Memorial Day and D-Day raise a question in me. Why do people fight? Why have so many people been killed? What was the potential of the young theologian Dietrich Bonheoffer, executed in a Nazi prison just before the fall of Berlin in 1945, or my own uncle Joe, or the young men and women we name in our prayers each week? How many others were lost who had within them the possibilities of great and creative things that never came to pass? And why do people in families fight? Why are management and labor always at war? Why young and old? Why do Christians fight so much? I don’t pretend to know the answer, but this much I can say: People fight because they are aggressive by nature, some much more so than others. We must be aggressive up to a certain point. When we see something we want, we go after it. The complication is that two people often see the same thing. You see it happen among children. Two children want the same toy, so they fight over it. Two business firms want the same contract and fight to get it, because they feel that their future depends on closing that deal.

Competition adds fuel to the aggressive instinct. On a still greater scale, two countries want the same land, the same natural resources, the same oil fields or water, or the same prestige; and they fight for it. They fight, and history makes it clear that one fight leads to another. The war to end all wars was not the last fight. The treaties that followed, according to some historians, made World War II inevitable. To make things more vicious, when one person does something wrong, innocent people suffer the consequences. Life would be much simpler if that were not true. I don’t know why God allows that to be. I don’t think God planned it so. All I know is that evil is contagious.

The question all this raises on such a weekend is: Must this go on forever? Are we doomed to live in a world like this for the rest of our lives, and are our children to face a world like this? Aggressive people, aggressive nations. One fight leading to another. The innocent suffering as well as the guilty. This much we can say – the cost of life will continue. Aggressive instincts will not disappear from human nature. Conflict of interests will always be a factor in situations and relationships. But fighting need not continue. Peace is possible. We can learn to disagree with opponents and help them learn to disagree with us without destroying one another. We can learn to handle hostility, and keep it under control in our relationships.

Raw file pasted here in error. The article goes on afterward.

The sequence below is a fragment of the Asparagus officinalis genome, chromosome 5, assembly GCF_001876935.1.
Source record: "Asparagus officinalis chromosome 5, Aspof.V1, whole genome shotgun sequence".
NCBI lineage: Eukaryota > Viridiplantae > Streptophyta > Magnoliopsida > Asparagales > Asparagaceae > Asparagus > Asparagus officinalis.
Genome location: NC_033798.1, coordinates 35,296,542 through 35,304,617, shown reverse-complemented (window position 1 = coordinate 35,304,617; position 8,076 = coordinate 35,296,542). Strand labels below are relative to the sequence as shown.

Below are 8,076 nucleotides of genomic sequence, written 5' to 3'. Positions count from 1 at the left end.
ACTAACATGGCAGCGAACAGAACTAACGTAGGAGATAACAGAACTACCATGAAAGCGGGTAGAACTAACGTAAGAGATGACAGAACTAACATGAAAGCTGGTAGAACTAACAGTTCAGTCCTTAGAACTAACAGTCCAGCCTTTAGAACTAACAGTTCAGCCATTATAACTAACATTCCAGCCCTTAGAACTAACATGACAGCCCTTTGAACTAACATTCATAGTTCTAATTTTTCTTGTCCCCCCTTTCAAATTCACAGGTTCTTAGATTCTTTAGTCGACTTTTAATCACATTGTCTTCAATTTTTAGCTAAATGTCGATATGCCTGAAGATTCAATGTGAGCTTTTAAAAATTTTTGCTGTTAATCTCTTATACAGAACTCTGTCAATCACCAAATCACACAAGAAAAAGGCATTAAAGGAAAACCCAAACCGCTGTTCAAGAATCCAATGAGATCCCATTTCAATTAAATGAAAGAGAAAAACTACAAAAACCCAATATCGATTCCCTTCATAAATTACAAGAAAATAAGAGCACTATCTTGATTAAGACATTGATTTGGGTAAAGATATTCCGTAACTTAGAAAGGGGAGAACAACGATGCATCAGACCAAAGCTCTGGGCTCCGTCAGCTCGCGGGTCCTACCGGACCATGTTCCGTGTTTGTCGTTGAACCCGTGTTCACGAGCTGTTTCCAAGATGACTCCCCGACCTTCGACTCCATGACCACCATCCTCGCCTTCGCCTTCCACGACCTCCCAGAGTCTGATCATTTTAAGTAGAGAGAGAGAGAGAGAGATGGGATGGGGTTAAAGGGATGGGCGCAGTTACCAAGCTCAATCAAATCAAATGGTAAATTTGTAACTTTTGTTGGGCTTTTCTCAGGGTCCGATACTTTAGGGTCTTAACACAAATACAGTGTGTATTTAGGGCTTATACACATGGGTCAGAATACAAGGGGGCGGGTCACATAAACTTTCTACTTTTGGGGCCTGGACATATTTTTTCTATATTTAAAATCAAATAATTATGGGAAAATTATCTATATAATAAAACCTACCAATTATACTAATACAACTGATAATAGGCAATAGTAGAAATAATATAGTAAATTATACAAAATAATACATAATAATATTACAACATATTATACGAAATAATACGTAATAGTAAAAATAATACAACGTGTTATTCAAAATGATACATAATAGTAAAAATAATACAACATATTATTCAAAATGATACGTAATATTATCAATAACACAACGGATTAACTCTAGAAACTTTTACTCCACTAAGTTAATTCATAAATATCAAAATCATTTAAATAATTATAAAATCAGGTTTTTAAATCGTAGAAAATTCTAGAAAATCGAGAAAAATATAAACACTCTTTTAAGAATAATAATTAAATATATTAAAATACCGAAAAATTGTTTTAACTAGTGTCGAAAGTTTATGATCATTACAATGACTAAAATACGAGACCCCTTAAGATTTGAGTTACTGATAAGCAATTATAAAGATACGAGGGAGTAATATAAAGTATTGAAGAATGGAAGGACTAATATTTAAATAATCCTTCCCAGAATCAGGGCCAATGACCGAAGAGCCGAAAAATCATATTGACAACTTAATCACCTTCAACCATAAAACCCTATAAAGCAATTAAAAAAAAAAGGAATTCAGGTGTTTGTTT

The authors of several gospels saw the truth more clearly than we often do. They used a language we don’t easily understand; it is the language of the spirit of God. They said, “You can’t serve two masters.” They didn’t have to fight people because they didn’t have to fight God. Through their relationship with Jesus they were able to tell us that God’s love dwells among us, and because of that, peace is possible. Peace on earth, good will among people – that is God’s will.

For those who have seen war and felt the power of death, D-Day and Memorial Day are more than an outing. For those of us who have felt God’s saving grace, this sacrament is more than a picnic. It is a sacrificial prayer we make in the name of Jesus who died that we might live; who gave his body and his blood as a sign of God’s endless love for us. In doing so, he gave us the peace that passes understanding.

Let us pray:
Loving Lord
Let your love be here
Fill us with your peace
Let your joy be here
Fill us with your grace
Let your light be here
Fill us with your power
Let us know that you are here
Fill us with your presence
Today and every day.